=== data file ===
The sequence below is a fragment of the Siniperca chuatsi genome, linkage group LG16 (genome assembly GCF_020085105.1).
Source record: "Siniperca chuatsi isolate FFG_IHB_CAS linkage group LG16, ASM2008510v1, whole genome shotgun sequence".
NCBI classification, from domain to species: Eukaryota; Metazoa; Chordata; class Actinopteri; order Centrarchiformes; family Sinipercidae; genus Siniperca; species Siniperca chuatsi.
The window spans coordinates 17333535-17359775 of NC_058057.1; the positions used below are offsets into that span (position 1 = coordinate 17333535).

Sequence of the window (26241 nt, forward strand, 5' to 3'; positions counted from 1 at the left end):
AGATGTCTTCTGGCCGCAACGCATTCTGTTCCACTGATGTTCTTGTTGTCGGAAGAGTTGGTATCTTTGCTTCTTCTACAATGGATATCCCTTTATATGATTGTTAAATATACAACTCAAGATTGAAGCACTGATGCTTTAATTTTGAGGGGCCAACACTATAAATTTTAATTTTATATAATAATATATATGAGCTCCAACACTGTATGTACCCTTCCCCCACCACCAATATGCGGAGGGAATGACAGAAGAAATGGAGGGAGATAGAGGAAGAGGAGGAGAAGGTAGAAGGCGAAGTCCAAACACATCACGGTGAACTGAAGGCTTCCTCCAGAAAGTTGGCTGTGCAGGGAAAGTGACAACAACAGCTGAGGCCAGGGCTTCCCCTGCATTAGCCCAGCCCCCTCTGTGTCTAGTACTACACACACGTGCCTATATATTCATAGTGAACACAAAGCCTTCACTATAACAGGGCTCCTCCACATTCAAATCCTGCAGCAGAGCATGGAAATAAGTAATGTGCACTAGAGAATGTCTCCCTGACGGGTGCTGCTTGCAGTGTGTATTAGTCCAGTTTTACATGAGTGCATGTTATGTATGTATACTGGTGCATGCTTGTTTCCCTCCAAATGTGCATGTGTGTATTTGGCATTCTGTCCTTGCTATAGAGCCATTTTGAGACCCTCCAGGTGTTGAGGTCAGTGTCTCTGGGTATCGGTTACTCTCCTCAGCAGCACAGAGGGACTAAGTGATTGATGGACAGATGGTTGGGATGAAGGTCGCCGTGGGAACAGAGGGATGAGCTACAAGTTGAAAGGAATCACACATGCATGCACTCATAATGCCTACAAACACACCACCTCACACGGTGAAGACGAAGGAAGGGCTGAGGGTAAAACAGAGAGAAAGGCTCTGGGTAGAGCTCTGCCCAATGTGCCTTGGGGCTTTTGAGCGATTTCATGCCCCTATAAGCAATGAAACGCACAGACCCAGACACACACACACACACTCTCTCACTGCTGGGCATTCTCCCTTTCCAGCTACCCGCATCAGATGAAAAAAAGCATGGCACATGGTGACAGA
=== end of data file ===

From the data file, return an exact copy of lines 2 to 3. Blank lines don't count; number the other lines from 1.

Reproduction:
Source record: "Siniperca chuatsi isolate FFG_IHB_CAS linkage group LG16, ASM2008510v1, whole genome shotgun sequence".
NCBI classification, from domain to species: Eukaryota; Metazoa; Chordata; class Actinopteri; order Centrarchiformes; family Sinipercidae; genus Siniperca; species Siniperca chuatsi.